East of Constantinople, West of Shanghai


The Leica III

Both Fleming and Maillart carry a Leika camera.
Based on the writings of Peter Fleming, the camera has been identified as a Leica III (also known as a Leika F), a model produced between 1933 and 1939.

leica III

It has been argued that Maillart (that carried two cameras) had discovered the Leica – a very advanced camera, for the time – through her photographer friend (and possibli lover) Annemarie Schwarzenbach, and had later suggested the same model to Fleming1. Continue reading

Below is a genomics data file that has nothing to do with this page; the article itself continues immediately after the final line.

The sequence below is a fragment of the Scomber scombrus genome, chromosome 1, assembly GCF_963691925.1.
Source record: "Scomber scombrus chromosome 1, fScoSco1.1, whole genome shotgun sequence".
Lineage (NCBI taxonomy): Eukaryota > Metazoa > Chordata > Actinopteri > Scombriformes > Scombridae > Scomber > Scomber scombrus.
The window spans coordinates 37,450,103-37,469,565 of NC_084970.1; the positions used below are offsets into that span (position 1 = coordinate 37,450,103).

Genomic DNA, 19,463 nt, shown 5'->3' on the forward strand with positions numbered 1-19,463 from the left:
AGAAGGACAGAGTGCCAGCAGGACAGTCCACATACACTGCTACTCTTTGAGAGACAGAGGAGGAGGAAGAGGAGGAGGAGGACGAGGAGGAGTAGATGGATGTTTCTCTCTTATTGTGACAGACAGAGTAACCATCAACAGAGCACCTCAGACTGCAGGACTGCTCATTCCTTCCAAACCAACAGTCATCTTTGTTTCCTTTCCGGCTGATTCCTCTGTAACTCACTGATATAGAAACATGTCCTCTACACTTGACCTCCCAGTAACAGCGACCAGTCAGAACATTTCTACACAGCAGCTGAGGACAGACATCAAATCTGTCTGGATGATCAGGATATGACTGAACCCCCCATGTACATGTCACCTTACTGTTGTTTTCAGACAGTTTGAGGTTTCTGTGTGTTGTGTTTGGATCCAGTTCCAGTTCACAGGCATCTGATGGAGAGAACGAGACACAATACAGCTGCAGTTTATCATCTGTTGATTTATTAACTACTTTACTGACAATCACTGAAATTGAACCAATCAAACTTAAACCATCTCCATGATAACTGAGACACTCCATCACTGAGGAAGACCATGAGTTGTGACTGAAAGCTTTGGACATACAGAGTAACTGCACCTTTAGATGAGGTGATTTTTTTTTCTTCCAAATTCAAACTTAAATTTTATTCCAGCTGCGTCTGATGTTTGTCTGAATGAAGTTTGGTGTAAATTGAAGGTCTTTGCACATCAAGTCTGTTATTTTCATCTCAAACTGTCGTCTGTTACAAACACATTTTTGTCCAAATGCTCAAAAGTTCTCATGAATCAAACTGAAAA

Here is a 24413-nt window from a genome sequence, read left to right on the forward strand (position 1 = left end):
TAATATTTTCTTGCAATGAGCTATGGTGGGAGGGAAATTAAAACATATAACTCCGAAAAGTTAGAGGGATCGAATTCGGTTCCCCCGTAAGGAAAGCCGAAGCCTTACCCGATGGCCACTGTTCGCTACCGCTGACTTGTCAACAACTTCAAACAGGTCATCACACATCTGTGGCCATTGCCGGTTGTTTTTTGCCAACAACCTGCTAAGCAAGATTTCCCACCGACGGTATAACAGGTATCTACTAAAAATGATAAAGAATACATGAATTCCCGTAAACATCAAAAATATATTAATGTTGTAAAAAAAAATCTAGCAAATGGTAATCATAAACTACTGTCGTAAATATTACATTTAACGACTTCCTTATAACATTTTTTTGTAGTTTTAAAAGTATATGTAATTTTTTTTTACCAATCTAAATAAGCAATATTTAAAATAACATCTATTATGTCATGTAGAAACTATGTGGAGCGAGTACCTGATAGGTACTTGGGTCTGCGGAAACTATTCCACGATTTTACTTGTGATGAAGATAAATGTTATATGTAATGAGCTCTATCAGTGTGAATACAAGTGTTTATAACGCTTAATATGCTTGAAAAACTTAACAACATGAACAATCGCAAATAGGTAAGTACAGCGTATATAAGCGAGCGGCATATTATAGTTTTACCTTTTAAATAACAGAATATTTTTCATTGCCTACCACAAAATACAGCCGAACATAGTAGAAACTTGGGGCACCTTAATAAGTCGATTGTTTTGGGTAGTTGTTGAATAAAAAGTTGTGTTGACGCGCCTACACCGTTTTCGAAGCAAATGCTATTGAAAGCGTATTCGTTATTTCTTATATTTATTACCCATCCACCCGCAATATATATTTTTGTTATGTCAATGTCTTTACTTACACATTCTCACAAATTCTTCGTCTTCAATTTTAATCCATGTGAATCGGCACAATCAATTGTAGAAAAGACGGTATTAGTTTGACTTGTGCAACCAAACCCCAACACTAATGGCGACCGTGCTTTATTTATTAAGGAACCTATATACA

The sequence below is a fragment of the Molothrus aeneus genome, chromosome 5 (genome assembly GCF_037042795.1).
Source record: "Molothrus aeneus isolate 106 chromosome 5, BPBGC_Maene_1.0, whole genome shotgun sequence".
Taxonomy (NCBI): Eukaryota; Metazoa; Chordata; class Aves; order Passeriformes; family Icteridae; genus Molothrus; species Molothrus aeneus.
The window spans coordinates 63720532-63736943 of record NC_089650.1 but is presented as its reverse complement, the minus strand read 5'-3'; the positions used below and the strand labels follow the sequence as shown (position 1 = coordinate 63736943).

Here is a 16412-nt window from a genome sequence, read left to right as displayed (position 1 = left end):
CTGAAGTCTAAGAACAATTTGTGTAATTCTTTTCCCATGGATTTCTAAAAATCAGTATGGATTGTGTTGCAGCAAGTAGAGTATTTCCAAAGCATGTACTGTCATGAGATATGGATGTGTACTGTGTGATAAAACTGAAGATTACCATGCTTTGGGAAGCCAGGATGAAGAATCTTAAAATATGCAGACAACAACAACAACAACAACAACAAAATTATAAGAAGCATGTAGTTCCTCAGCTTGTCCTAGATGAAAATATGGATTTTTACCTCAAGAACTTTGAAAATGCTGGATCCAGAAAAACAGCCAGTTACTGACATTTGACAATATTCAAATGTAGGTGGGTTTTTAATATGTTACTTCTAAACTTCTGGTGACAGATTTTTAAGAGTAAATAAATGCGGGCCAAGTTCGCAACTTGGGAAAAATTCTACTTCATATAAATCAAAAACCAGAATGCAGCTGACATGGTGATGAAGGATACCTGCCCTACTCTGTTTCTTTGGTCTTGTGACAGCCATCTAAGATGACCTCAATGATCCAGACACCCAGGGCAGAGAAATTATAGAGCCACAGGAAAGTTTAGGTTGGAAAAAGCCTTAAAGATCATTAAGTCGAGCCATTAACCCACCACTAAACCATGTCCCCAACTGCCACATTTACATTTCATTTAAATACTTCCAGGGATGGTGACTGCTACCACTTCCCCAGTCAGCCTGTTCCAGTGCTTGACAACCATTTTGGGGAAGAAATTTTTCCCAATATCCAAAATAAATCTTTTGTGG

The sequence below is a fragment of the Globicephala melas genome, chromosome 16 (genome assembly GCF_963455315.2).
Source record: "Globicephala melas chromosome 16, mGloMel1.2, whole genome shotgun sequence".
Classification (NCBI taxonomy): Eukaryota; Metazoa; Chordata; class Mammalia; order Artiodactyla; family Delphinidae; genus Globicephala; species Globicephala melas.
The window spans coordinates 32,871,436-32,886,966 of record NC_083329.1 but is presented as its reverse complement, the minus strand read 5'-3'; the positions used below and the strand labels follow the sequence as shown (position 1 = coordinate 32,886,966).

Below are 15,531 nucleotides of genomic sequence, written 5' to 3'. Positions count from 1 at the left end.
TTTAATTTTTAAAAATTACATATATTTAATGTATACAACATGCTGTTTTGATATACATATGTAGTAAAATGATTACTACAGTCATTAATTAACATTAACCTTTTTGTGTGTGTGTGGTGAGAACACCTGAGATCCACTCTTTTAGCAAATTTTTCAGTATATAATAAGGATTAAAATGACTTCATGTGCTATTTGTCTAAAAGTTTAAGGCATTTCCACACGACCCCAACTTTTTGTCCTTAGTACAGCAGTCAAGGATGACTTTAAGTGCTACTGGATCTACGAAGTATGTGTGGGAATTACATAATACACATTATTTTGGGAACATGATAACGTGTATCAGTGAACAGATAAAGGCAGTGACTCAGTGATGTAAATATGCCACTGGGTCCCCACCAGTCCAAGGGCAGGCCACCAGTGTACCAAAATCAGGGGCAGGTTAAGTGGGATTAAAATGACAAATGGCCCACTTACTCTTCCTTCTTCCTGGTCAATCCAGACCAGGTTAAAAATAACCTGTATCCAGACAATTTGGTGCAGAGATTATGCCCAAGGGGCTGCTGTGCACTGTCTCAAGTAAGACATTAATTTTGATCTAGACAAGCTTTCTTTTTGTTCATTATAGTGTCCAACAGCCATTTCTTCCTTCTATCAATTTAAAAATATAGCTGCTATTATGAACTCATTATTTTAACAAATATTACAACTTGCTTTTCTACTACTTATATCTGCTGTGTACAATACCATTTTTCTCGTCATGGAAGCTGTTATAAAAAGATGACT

The train leaves at midnight

And so it begins.
On the night of the 16th of February 1935, Peter Fleming and Ella “Kini” Maillart leave Peking in the company of the Smigunov, Stepan and Nina, two Russians that will act as guides and interpreters for a part of the trip.
Both Fleming and Maillart are journalists, and they both want to see what’s goin on in Sinkiang, or Chinese Turkistan, a region that was last visited almost ten years before by Owen Lattimore and has been sinking in civil war and chaos ever since.


Their plan is to travel from Peking to British India, following a southern route through Western China – the hardest route, but also, they hope, the least guarded.
The two journalists are officially going to Koku Nor to shoot some game. They are traveling light1, and they are not exactly friends.
Or are they? Continue reading